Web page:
Extern Vs Static Inline

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This page describes how 'extern inline' is used in the kernel vs. 'static inline', and some of the tradeoffs involved.

At one point, the kernel could not function properly when you forced the compiler to not inline functions. There are functions in the kernel which do not work properly when they are expressed as functions (with function prolog and epilog code) rather than as inline code.

In 2001, Linus said:

- "static inline" means "we have to have this function, if you use it
   but don't inline it, then make a static version of it in this
   compilation unit"

 - "extern inline" means "I actually _have_ an extern for this function,
   but if you want to inline it, here's the inline-version"

... we should just convert
all current users of "extern inline" to "static inline". 

see http://www.uwsg.indiana.edu/hypermail/linux/kernel/0107.3/0466.html and whole thread at: http://www.uwsg.indiana.edu/hypermail/linux/kernel/0107.3/index.html#440

However, there are exceptions to this rule: For example http://www.uwsg.indiana.edu/hypermail/linux/kernel/0107.3/0519.html says:

[conversion from 'extern inline' to 'static inline']
Doesn't work for the ones in include/linux/parport_pc.h, which have
extern versions in drivers/parport/parport_pc.c. Gives build errors.

See http://www.greenend.org.uk/rjk/2003/03/inline.html for a good discussion on inlining in GCC in general.

The following are some reasons to NOT change 'extern inline' to 'static inline' in order to preserve code correctness:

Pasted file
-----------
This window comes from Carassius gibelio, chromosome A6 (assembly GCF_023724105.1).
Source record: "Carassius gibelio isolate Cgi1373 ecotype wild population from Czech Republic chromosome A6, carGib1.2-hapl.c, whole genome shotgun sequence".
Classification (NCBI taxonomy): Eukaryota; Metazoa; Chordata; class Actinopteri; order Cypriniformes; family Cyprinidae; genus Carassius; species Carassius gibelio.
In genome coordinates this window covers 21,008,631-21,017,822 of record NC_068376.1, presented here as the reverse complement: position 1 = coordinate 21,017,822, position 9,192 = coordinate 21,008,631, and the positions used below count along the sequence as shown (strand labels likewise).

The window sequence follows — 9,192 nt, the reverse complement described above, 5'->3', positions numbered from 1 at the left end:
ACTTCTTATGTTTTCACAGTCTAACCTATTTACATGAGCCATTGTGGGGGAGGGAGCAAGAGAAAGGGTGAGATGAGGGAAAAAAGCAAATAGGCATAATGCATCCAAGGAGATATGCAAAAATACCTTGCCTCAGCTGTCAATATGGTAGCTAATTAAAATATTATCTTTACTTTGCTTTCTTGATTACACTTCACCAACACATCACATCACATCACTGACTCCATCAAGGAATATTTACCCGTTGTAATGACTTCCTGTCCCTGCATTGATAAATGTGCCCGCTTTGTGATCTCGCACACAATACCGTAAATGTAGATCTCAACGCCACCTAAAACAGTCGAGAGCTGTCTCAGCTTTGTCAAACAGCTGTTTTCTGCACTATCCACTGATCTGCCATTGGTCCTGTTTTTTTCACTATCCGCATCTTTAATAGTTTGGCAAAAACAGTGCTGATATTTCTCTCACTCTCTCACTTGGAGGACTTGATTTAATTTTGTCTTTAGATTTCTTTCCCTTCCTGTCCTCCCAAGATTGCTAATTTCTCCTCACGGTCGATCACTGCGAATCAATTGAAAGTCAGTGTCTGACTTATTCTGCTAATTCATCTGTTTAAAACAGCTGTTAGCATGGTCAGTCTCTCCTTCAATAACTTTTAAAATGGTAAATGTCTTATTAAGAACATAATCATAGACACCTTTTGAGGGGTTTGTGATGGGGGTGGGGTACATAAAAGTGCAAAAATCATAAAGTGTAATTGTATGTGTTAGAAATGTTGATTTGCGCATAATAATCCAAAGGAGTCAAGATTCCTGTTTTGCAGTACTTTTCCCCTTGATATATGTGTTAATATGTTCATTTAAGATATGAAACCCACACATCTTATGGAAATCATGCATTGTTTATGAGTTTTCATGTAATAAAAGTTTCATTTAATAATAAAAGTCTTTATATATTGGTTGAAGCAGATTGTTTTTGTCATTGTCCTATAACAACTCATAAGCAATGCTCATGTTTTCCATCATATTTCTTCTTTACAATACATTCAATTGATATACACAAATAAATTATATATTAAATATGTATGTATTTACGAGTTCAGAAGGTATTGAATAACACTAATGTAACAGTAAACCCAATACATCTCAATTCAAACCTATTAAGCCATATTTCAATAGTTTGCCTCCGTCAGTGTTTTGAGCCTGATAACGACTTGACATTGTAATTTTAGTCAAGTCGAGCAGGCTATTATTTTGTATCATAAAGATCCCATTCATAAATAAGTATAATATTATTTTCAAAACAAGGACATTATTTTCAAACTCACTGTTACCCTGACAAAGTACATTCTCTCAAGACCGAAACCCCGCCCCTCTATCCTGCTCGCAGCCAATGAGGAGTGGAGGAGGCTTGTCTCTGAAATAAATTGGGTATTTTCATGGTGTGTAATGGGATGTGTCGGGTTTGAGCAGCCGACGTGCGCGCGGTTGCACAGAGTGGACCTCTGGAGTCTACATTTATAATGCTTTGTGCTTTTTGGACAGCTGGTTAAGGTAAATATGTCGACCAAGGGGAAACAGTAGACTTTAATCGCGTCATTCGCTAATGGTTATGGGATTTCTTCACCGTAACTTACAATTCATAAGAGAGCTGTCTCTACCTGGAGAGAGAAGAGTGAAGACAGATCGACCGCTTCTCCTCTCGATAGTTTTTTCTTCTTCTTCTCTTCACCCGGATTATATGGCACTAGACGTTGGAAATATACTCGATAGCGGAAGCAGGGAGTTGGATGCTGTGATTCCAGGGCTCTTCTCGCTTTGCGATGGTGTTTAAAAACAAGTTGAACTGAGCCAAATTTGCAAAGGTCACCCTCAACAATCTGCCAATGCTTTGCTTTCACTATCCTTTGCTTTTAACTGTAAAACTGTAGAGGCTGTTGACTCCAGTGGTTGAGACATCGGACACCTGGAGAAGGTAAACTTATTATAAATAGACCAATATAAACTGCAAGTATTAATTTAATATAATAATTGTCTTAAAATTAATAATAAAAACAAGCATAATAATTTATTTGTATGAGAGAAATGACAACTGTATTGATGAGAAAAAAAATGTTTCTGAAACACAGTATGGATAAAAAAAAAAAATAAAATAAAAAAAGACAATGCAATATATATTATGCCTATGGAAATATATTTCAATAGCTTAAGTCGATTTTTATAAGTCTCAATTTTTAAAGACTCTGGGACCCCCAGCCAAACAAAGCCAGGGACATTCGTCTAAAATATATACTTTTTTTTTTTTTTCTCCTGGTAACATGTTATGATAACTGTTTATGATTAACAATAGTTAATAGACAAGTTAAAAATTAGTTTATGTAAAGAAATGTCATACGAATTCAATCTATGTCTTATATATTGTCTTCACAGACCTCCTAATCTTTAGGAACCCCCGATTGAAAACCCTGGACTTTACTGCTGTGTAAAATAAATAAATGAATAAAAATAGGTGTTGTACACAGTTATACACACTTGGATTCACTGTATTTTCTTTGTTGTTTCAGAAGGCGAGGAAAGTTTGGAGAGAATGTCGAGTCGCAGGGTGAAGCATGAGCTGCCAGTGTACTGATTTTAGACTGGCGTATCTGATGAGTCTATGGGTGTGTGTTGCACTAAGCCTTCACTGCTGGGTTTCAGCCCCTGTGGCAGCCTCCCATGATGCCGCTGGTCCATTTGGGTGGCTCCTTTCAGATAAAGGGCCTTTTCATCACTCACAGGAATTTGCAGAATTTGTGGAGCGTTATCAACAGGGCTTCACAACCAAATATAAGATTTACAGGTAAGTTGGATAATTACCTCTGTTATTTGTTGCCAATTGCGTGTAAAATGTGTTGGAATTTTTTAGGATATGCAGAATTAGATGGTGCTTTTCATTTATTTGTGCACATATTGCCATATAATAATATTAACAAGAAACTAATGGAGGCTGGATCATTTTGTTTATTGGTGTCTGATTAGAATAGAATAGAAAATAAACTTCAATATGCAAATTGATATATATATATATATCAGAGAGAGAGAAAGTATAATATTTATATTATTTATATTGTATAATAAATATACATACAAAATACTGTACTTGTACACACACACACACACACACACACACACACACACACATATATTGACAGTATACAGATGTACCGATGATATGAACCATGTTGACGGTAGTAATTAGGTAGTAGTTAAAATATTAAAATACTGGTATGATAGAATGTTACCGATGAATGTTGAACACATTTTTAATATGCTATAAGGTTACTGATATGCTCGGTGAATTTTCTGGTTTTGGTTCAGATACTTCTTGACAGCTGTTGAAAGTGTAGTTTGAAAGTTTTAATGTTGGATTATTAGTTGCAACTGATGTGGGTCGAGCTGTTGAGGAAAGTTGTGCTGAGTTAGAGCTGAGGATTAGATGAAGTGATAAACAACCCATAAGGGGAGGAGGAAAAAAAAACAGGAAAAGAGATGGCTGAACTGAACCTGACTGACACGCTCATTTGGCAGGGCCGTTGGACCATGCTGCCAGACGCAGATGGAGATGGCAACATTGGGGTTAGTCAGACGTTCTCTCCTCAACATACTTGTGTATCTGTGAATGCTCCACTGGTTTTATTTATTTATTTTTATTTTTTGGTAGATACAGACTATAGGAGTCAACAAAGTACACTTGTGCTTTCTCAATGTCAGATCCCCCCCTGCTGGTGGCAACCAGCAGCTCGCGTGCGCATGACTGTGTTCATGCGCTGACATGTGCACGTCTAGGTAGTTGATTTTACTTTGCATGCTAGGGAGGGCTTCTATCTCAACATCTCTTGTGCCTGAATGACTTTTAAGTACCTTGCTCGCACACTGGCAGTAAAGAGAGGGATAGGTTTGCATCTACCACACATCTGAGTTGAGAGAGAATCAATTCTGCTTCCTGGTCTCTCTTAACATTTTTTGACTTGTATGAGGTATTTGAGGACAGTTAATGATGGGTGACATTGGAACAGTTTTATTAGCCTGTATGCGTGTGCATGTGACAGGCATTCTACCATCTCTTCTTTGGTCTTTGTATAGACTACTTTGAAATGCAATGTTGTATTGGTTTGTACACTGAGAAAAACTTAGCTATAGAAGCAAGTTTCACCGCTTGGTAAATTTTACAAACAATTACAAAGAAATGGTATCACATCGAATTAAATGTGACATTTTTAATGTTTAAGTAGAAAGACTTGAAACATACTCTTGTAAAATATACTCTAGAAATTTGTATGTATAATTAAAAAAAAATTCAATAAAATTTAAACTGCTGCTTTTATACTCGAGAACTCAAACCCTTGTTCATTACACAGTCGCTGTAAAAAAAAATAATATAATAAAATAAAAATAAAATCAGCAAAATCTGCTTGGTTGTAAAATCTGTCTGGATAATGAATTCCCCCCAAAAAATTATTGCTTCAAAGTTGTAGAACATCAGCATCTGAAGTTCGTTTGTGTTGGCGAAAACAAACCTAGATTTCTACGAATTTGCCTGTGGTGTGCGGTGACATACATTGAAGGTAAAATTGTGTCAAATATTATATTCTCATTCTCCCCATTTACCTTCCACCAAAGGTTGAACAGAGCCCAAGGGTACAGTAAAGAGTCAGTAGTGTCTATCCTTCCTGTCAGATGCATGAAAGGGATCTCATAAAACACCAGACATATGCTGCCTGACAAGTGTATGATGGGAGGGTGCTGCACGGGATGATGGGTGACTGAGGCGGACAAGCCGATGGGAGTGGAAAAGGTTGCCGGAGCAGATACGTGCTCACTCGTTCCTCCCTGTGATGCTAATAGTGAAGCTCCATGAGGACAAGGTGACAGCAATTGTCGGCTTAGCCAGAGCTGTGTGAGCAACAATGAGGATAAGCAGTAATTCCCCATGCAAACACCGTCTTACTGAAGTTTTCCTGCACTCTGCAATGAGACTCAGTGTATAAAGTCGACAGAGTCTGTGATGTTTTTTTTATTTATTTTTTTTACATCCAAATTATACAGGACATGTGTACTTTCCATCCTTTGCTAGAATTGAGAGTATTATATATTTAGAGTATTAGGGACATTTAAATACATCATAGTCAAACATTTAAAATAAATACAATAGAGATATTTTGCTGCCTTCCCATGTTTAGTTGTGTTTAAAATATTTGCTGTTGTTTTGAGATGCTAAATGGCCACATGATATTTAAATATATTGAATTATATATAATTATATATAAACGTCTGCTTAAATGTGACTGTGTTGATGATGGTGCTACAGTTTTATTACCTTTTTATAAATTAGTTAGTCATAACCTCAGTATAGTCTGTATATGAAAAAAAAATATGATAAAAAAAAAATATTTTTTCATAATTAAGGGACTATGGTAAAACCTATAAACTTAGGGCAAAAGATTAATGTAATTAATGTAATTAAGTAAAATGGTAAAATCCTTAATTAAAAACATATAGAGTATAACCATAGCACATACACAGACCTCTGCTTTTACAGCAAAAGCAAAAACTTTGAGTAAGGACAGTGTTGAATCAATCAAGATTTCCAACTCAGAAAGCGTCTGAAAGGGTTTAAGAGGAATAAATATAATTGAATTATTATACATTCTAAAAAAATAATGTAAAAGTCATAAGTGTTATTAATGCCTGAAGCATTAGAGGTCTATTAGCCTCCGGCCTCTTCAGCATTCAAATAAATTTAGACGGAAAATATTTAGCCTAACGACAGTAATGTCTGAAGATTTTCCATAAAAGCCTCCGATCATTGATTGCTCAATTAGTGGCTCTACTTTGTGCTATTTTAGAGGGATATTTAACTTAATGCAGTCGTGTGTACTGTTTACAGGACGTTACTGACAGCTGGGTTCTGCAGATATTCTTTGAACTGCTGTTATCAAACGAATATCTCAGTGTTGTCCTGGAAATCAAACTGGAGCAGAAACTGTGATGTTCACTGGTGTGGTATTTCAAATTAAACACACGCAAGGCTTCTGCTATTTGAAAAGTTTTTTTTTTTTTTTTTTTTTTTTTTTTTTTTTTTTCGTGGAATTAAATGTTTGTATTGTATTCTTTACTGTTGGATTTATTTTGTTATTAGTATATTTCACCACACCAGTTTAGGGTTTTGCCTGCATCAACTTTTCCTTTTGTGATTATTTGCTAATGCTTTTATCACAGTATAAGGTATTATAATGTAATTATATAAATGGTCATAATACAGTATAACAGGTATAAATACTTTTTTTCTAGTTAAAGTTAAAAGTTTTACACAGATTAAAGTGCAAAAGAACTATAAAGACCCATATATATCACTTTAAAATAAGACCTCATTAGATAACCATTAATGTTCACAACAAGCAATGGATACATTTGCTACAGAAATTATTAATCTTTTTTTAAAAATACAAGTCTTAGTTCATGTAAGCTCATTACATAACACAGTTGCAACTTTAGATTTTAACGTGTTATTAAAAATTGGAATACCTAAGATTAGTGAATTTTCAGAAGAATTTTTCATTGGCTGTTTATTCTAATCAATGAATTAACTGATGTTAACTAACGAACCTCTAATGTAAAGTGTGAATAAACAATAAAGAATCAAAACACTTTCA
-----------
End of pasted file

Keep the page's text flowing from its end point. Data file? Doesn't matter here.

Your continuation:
- if function pointers are taken for functions marked 'extern inline', then
they will all be to the same function, and will match.  However, if function
pointers are takend for static inline functions, then they won't match and
code which compares function addresses will behave differently.
- kernel developers sometimes use 'extern inline' to mark function which
MUST not be inlined.  Although the compiler may choose to not inline
a function so marked, this rarely occurs in practice.  By setting a function
as 'extern inline', and then NOT providing as associated extern non-inline
function to back it up, if the compiler fails to inline the function a linker
error will be generated.  This guarantees that the code will either run
with the function inlined, or that it cannot be run at all.

So... when a kernel developer uses 'extern inline' without a backing extern function, it is an indication of a function that MUST be inlined.

There are other uses of 'extern inline' WITH backing extern functions (grep for EXTERN_INLINE - it will show up in the alpha architecture), but these are used for the traditional 'extern inline' reasons.